Solstein by Solstein

Release date: July 7, 2023
Label: Is It Jazz? Records

Born after Jacob Holm-Lupo and Keith Carlock who teamed up with guitarist Georg Wadenius (James Brown, SNL band, and Blood, Sweat & Tears) on a composition from Holm-Lupo’s Donner project, Solstein sparks the true foundation of jazz fusion to its core. Not only that, but the true fundamental elements of funk, and with a back to basic roots which is right down to the bone.

Jacob takes his listeners throughout a massive underworld as he, Stian Larsen, and keyboardists Brynjar Dambo and Bill Bressler on a transportation to a whole new world. ‘Southwester’ features a synth-like fanfare with mellotron steamboats, watery bass lines, smooth transitions, and changing pace to Bowie’s Low-era by channeling the instrumental compositions on Side B with ‘A New Career in a New Town’.

‘Siriusly’ is a train-chugging composition. The Stevie Ray Vaughan-like bluesy shuffle comes out of nowhere for a brief moment before Carlock puts in enough coal to make the train ride filled with ramming speed while ‘Oriental Folk Song’ moves into Lupo’s love of Steely Dan by continuing where Aja had left off.


It catches up with an alternative TV score that could have been used in the crime-drama series Miami Vice before taking cues from Terje Rypdal, Allan Holdsworth, and XTC. ‘The Night Owl’ meanwhile builds up this futuristic abandoned ghost-town filled with ambient sequences, post-rock, New Wave, and finishing up the final touches of the Donner project, one last time.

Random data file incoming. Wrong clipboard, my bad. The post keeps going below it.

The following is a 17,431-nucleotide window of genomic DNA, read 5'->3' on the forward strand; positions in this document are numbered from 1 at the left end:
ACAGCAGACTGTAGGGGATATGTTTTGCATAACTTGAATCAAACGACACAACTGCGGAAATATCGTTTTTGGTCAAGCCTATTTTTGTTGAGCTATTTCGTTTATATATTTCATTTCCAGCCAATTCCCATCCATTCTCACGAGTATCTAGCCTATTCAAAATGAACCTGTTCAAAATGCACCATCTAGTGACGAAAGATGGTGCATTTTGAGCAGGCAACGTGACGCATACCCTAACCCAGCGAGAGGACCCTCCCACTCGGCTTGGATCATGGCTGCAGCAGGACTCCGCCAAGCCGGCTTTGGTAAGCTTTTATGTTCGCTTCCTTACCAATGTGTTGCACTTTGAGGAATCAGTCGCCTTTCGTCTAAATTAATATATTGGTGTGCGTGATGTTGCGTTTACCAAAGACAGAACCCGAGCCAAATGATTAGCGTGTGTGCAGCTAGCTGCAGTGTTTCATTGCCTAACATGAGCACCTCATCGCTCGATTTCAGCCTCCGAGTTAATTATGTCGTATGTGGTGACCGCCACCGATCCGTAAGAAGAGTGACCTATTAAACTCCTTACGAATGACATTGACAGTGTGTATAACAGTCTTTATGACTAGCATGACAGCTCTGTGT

‘The Creeper’ is more of a Hancock approach as if he was making the production realms of Rush’s ‘The Camera Eye’ with a Gershwin twist. Solstein get down to business with some Bass-funk and highly arpeggiated synth birds floating into view.

When I think of the closing track ‘Hamada’ I keep thinking of Sonar’s arrangements, followed by minimalistic upbeats that’ll make you want to dig out records from Andy Votel’s Finders Keepers label. It has a traveling stasis by going through different landscapes of Indonesia, the ECM catalog, and a film-noir chase until the very end.

36 minutes of this bad boy is all you need to keep your energy levels up. Holm-Lupo has cooked up more strange experiments inside his laboratory. And Solstein is a fantastic joy ride.

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